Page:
Why won’t your solar panels save you from a blackout?

Why won't your solar panels save you from a blackout?

Illustration: Energy Revolution, Image: David Trebosc – Flickr CC.

Unless a battery is associated with it, a domestic solar plant cannot take over in the event of a grid power outage. During a blackout, therefore, you will be left without electricity, whether or not you have photovoltaic panels on your roof. If the situation seems absurd, it is explained by ultimately logical technical and security rules. explanations.

The fear of a blackout next winter may encourage some people to equip themselves with a solar power plant. People who already have one may also think they are safe from general power outages. However, photovoltaic panels can only replace the network when they are associated with a battery. A configuration that is still rare in France, because it is very expensive.

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Auto power off in case of power outage

The vast majority of photovoltaic plants installed in private homes are for self-consumption: they inject their production into the domestic network, then into the public network in the event of a surplus. Ultimately, the two networks are not so different: the electrical cables of a house constitute the end of the great public network.

Thus, during a general outage, the production of the solar panels installed there is interrupted in the same way as the other plants located in the affected area. it is a legal obligation. Shutdown occurs automatically thanks to the decoupling relay integrated in the inverter.

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a security issue

This is primarily a security measure. This avoids the presence of current in the lines, where agents are likely to intervene. The interruption of production also prevents risks linked to an imbalance of loads on the network.

During a blackout, the photovoltaic panels that would continue to inject their production would deliver irregular voltage and intensity, because they were not synchronized with demand. Therefore, there is a risk of deterioration of the devices, overheating of the conductors and, therefore, of fire.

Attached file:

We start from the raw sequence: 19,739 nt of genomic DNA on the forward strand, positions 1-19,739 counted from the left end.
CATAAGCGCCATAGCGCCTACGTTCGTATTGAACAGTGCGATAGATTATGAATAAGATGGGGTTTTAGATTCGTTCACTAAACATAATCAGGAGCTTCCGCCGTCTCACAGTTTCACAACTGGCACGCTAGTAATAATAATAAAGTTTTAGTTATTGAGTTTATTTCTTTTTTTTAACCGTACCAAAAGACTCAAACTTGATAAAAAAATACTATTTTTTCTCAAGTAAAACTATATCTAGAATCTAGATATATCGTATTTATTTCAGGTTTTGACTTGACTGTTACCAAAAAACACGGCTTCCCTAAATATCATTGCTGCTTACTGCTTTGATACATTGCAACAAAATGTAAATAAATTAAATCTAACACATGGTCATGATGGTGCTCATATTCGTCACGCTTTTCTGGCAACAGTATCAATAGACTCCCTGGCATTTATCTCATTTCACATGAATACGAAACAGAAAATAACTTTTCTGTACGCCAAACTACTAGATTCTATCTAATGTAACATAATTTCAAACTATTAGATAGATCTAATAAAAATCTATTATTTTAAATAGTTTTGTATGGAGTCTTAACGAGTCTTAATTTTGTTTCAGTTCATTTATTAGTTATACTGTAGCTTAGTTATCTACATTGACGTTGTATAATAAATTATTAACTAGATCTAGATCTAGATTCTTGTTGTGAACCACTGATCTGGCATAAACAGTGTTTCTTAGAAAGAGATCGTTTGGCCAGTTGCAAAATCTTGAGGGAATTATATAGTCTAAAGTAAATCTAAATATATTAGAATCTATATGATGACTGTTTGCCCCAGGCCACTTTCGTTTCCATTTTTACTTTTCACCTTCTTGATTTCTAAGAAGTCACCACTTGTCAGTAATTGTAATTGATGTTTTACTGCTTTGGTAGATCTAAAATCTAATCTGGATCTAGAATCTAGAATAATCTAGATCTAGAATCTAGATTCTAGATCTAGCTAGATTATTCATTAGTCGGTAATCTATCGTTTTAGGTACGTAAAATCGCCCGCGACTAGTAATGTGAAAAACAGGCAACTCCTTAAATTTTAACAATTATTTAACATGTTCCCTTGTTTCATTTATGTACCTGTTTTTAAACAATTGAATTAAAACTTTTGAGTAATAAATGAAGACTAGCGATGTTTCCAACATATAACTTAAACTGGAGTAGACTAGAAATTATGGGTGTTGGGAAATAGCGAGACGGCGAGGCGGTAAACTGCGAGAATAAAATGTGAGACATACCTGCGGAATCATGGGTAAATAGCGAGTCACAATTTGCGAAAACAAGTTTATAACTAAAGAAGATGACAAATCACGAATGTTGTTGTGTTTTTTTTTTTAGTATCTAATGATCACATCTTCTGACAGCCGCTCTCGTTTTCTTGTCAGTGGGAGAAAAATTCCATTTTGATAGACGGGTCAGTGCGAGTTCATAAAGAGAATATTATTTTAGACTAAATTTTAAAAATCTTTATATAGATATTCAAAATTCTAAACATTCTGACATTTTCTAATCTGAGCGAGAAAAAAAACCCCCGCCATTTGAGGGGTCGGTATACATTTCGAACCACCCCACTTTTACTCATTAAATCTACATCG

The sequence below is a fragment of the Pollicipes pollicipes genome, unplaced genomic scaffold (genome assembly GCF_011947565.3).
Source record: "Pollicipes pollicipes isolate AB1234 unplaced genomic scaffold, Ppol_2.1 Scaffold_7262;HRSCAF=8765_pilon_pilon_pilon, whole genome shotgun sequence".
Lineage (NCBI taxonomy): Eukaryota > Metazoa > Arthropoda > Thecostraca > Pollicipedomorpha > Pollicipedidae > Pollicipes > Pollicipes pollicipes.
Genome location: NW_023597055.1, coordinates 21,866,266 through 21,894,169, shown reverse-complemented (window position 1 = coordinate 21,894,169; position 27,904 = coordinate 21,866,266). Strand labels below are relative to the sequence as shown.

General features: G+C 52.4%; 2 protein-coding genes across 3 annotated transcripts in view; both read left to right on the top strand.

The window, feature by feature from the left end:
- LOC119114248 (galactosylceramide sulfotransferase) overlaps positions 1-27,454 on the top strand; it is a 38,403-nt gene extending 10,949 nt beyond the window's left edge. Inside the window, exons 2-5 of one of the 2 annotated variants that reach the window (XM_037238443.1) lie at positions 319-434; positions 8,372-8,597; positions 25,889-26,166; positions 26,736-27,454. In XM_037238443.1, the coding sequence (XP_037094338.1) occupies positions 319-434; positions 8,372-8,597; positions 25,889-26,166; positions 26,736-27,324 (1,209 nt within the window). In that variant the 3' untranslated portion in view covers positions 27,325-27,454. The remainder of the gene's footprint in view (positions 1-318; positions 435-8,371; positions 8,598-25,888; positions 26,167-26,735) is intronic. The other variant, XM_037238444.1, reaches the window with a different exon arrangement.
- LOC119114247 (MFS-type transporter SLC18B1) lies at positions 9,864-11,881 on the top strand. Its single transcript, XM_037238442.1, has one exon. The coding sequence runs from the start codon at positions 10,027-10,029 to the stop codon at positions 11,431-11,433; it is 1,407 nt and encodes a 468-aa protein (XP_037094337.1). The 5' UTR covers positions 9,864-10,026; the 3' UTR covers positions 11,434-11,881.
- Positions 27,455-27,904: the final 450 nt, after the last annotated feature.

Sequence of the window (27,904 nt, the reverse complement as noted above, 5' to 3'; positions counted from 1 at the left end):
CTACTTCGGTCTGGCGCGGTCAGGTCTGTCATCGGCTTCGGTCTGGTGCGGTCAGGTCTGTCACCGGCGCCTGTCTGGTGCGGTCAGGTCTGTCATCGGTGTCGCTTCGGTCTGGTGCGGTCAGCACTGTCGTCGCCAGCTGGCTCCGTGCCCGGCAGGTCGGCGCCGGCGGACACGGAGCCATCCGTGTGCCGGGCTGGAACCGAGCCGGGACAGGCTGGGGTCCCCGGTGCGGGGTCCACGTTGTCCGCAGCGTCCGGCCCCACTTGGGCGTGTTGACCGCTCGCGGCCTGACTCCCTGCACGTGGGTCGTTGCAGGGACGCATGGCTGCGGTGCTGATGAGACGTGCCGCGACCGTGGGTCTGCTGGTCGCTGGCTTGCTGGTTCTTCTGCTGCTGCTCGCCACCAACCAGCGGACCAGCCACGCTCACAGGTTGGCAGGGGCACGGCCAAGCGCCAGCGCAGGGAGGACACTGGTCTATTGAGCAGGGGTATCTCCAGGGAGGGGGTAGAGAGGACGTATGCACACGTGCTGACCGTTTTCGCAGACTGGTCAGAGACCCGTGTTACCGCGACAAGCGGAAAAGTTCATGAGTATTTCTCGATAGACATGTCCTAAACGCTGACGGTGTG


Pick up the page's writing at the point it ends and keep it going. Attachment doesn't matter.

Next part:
In addition, “network inverters”, which convert the direct current produced by the panels into alternating current intended solely for injection into the network (public or domestic), can only operate when they detect a voltage in the latter. They are designed to deliver a current perfectly in accordance with the specifications of the public network and so stop when inoperative or out of sync.

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How to be autonomous with solar panels?

To be autonomous in the event of a cut with photovoltaic panels, the only solution is to install a battery and a “Hybrid” or “off-grid” inverter. The system will automatically take over during the interruption and will only inject the energy necessary for the operation of your electrical devices, without sending current to the public network.

The set is often marketed as “anti-cut solar kit” in online stores specializing in photovoltaic equipment. It generally includes a hybrid inverter, one or more batteries (lead or lithium), cables and devices necessary for connection and sometimes includes panels.

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These devices are sold between €1,3000 and almost €10,000 depending on the battery capacity and the power delivered. Please note that it is essential to have irreproachable skills as an electrician or call a professional to install it at home. These kits should not be confused with “ready-to-plug-in self-consumption kits”.

Domestic battery: expensive but useful

Bought alone, a battery capable of powering a fridge-freezer, a computer and a 150-litre water heater for 24 hours without any other power source costs around €5,000 (10kWh).

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photovoltaic installations able to be independent during a power outage are therefore particularly expensive. However, this can be interesting if you live in an area subject to regular interruptions or if you cannot do without electricity, even for a few hours a year.

The investment is not only useful for compensate for power outages. The rest of the time, the battery will allow you to maximize your self-consumption rate and avoid injecting free or very low-cost electricity (currently only €100/MWh) into the public grid.

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